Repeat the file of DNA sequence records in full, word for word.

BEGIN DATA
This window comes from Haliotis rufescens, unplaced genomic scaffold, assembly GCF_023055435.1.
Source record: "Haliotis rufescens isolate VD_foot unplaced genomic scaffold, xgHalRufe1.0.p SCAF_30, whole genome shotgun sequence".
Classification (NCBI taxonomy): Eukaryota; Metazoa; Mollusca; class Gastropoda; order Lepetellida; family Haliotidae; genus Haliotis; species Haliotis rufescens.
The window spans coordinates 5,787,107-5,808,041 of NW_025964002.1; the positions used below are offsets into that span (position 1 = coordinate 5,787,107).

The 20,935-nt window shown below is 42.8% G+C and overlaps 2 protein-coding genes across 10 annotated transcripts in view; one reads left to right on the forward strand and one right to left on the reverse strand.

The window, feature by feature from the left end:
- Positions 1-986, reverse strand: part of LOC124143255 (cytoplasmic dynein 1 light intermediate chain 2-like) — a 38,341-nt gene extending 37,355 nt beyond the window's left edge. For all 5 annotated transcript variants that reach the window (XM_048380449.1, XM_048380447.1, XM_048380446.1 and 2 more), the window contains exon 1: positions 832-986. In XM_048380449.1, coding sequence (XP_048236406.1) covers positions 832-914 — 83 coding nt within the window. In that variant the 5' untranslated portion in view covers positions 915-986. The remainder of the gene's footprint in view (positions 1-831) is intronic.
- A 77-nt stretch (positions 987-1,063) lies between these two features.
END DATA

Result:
This window comes from Haliotis rufescens, unplaced genomic scaffold, assembly GCF_023055435.1.
Source record: "Haliotis rufescens isolate VD_foot unplaced genomic scaffold, xgHalRufe1.0.p SCAF_30, whole genome shotgun sequence".
Classification (NCBI taxonomy): Eukaryota; Metazoa; Mollusca; class Gastropoda; order Lepetellida; family Haliotidae; genus Haliotis; species Haliotis rufescens.
The window spans coordinates 5,787,107-5,808,041 of NW_025964002.1; the positions used below are offsets into that span (position 1 = coordinate 5,787,107).

The 20,935-nt window shown below is 42.8% G+C and overlaps 2 protein-coding genes across 10 annotated transcripts in view; one reads left to right on the forward strand and one right to left on the reverse strand.

The window, feature by feature from the left end:
- Positions 1-986, reverse strand: part of LOC124143255 (cytoplasmic dynein 1 light intermediate chain 2-like) — a 38,341-nt gene extending 37,355 nt beyond the window's left edge. For all 5 annotated transcript variants that reach the window (XM_048380449.1, XM_048380447.1, XM_048380446.1 and 2 more), the window contains exon 1: positions 832-986. In XM_048380449.1, coding sequence (XP_048236406.1) covers positions 832-914 — 83 coding nt within the window. In that variant the 5' untranslated portion in view covers positions 915-986. The remainder of the gene's footprint in view (positions 1-831) is intronic.
- A 77-nt stretch (positions 987-1,063) lies between these two features.